The Sustainability 2017 programme aims to halve the company’s carbon intensity from a 2007 baseline of 294 tonnes CO2 equivalent / £ million sales to 147 tonnes. In 2013/14 Johnson Matthey reported a reduction in carbon intensity to 149 tonnes CO2 equivalent / £ million sales.[32] As a result of Johnson Matthey’s nitrous oxide abatement catalysts more than 64 million tonnes CO2 equivalent of N2O has been prevented from entering the atmosphere.[33]

In December 2008 US subsidiary Johnson Matthey Inc was fined $2.25 million for a felony violation of the United States Clean Water Act, after admitting to violating the act at its Salt Lake City precious metals refining facility.[34] The violation related to the selective screening of wastewater samples for compliance analysis. Following the charge Johnson Matthey Inc contributed $750,000 to the National Fish and Wildlife Foundation and entered a three-year compliance agreement with the US Environmental Protection Agency.[35]


  1. 1 2 3 "2016 Annual Report & Accounts" (PDF). Johnson Matthey Plc. Retrieved 6 July 2016.
  2. "About us". Johnson Matthey. Retrieved 25 March 2016.
  3. 1 2 3 "Johnson Matthey History". Retrieved 18 April 2011.
  4. "History". Johnson Matthey Metal Jointing. Retrieved 25 March 2016.
  5. SMith, F.J. (1973). "A story of precision Fabrication". Platinum Metals Review. 17 (2): 66–68.
  6. "Review: A Noble Rival to Gold". in Reed Business Information (17 February 1983). New Scientist. Reed Business Information. pp. 450–. ISSN 0262-4079.
  7. Portrait of an Old Lady: Turmoil at the Bank of England By: Stephen Fey ISBN 0-670-81934-4
  8. "The Truth about Lloyds". The Truth about Lloyds. Retrieved 18 April 2011.
  9. Captain Moonlight: Offstage drama at the Mermaid The Independent, 12 December 1993
  10. When was the last nationalisation? BBC News, February 2008
  11. "Rescued bank sold by Britain". New York Times. 11 April 1986. Retrieved 17 March 2015.
  12. "Nuova fabbrica di catalizzatori per autovetture della Johnson Matthey". Difesa Ambientale (in Italian). Editoriale PEG. XIV (3): 12. April 1990.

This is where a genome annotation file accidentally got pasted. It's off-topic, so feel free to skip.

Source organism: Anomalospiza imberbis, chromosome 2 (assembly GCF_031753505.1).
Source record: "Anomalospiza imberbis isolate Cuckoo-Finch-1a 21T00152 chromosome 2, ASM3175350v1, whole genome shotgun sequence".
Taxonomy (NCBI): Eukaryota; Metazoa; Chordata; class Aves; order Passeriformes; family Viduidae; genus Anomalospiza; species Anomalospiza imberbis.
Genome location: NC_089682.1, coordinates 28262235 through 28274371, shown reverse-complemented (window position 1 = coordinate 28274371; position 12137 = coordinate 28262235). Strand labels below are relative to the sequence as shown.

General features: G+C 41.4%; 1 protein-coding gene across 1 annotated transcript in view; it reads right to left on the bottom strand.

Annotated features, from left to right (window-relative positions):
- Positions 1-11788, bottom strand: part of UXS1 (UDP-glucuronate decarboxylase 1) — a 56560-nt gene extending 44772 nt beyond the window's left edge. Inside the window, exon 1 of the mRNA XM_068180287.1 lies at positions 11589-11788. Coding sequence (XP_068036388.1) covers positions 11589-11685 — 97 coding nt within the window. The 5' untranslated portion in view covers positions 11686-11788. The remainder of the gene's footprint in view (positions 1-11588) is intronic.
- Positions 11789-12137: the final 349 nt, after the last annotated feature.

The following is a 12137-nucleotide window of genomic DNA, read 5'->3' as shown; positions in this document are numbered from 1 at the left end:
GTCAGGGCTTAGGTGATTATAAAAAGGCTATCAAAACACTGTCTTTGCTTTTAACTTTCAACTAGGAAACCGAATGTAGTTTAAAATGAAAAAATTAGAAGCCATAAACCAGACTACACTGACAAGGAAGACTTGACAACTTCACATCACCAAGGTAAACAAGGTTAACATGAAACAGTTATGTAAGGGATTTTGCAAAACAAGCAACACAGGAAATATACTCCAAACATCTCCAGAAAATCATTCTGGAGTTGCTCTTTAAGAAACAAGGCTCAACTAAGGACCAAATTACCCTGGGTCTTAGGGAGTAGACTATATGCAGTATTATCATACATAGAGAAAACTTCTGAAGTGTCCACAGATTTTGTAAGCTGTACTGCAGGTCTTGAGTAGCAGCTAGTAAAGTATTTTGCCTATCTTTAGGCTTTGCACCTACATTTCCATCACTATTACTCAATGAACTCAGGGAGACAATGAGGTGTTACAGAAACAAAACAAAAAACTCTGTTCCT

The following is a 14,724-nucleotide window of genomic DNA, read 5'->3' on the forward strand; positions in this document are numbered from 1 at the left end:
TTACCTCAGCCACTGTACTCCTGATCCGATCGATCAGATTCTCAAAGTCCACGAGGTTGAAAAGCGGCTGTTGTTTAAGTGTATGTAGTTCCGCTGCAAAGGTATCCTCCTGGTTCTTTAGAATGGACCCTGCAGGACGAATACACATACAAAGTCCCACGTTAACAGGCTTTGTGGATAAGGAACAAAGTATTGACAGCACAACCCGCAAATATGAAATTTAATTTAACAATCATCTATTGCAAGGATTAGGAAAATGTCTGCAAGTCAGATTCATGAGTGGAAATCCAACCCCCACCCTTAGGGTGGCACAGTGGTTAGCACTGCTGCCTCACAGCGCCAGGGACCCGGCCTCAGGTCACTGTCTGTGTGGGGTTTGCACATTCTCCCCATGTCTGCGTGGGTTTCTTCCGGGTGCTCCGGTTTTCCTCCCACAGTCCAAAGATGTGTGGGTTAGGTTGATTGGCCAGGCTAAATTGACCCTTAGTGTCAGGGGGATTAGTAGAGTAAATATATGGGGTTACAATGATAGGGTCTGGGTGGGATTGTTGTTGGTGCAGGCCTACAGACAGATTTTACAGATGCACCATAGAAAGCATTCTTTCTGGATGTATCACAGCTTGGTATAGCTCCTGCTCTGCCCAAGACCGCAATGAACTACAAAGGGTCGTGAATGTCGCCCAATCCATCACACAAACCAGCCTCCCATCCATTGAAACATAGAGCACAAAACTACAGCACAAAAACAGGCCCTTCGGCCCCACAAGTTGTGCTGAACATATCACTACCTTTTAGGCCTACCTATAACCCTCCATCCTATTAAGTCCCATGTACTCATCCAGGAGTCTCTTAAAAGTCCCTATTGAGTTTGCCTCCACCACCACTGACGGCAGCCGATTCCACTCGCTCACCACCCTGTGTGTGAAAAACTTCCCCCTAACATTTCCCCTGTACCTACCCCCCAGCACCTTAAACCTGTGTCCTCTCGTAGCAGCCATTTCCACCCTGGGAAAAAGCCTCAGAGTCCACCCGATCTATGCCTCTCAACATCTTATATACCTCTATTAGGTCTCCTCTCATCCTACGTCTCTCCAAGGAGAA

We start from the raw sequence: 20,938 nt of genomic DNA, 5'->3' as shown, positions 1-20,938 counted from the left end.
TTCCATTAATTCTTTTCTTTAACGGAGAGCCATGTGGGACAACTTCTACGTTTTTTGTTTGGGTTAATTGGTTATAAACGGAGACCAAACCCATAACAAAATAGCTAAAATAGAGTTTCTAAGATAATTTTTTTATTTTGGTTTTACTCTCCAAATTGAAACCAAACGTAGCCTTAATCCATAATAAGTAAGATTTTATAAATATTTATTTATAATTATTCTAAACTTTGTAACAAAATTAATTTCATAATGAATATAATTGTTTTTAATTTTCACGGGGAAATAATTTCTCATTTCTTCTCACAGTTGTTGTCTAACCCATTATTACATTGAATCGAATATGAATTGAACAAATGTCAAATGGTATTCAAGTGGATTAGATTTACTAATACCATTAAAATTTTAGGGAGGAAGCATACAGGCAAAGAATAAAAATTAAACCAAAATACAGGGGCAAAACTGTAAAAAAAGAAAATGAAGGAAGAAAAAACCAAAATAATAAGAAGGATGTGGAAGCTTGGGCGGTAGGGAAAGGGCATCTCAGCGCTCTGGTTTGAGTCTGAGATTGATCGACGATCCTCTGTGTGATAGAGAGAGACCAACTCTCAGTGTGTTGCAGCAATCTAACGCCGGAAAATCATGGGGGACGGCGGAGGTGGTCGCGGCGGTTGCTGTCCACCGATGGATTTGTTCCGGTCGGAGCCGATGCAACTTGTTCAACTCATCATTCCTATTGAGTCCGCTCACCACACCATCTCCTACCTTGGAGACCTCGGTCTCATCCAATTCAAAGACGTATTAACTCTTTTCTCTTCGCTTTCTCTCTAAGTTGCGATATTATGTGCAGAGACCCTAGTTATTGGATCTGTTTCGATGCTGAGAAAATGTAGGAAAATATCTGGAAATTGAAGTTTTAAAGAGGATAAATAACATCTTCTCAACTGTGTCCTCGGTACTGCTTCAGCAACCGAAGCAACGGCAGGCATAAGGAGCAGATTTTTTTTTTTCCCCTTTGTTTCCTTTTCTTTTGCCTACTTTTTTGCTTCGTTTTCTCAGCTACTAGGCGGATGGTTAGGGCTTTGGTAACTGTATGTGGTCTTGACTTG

13. "Johnson Matthey to buy Argillon for €214 million". Reuters. 18 April 2011. Retrieved 30 January 2012.
  14. "Johnson Matthey PLC To Acquire Intercat, Inc". Reuters. Retrieved 30 January 2012.
  15. "Johnson Matthey Opens Major New European Emission Control Catalyst Plant in Macedonia". Business Wire. 30 January 2012. Retrieved 30 January 2012.
  16. "Divisions – Johnson Matthey". Johnson Matthey. Retrieved 15 November 2014.
  17. "Emission Control Technologies – Johnson Matthey". Johnson Matthey Plc. Retrieved 15 November 2014.
  18. "The Continuously Regenerating Trap – CRT – Johnson Matthey". Johnson Matthey Plc. Retrieved 15 November 2014.
  19. "Autocatalysts emissions control Johnson Matthey Catalysts". Johnson Matthey. Retrieved 15 November 2014.
  20. "Process Technologies – Johnson Matthey". Johnson Matthey Plc. Retrieved 15 November 2014.
  21. "Global PGM Refining - Platinum group metals refining by Johnson Matthey.". Johnson Matthey Precious Metal Refining. Retrieved 15 November 2014.
  22. "Johnson Matthey Noble Metals - Glass - Glass". Johnson Matthey Noble Metals. Retrieved 15 November 2014.
  23. "Johnson Matthey Noble Metals - Nitro Technologies - Nitro Technologies". Johnson Matthey Noble Metals. Retrieved 15 November 2014.
  24. "Johnson Matthey Medical , JMMedical". Johnson Matthey. Retrieved 15 November 2014.
  25. "Precious Metal Products – Johnson Matthey". Johnson Matthey Plc. Retrieved 15 November 2014.
  26. Johnson Matthey Plc (18 June 2014). Annual Report & Accounts 2014 – Sustainable Technologies for Today and for the Future (PDF) (Report). Johnson Matthey Plc. p. 41. Retrieved 15 November 2014.
  27. "New Businesses – Johnson Matthey". Johnson Matthey Plc. Retrieved 15 November 2014.
  28. 1 2 "Sustainability 2017 - Johnson Matthey". Johnson Matthey Plc. Retrieved 15 November 2014.
  29. Johnson Matthey Plc (18 June 2014). Annual Report & Accounts 2014 – Sustainable Technologies for Today and for the Future (PDF) (Report). Johnson Matthey Plc. p. 10. Retrieved 15 November 2014.
  30. Institute of Chartered Secretaries and Administrators (2012). Awards Report 2012 – Delivering transparency, changing behaviour (PDF) (Report). Institute of Chartered Secretaries and Administrators. p. 5. Retrieved 15 November 2014.
  31. "Johnson Matthey - Sustainability 2017". Business in the Community. Retrieved 16 November 2014.
  32. 1 2 "Six Sustainability Targets - Johnson Matthey". Johnson Matthey Plc. Retrieved 15 November 2014.
  33. "Johnson Matthey Noble Metals:platinum, precious metal alloy". Johnson Matthey Noble Metals. Retrieved 15 November 2014.
  34. "Utah gold and silver refinery sentenced for Clean Water Act violation". Retrieved 18 April 2011.
  35. Johnson Matthey Plc (2009). Regulatory Matters – Sustainability Report 2008/09 (Report). Johnson Matthey Plc. Retrieved 5 November 2014.

External links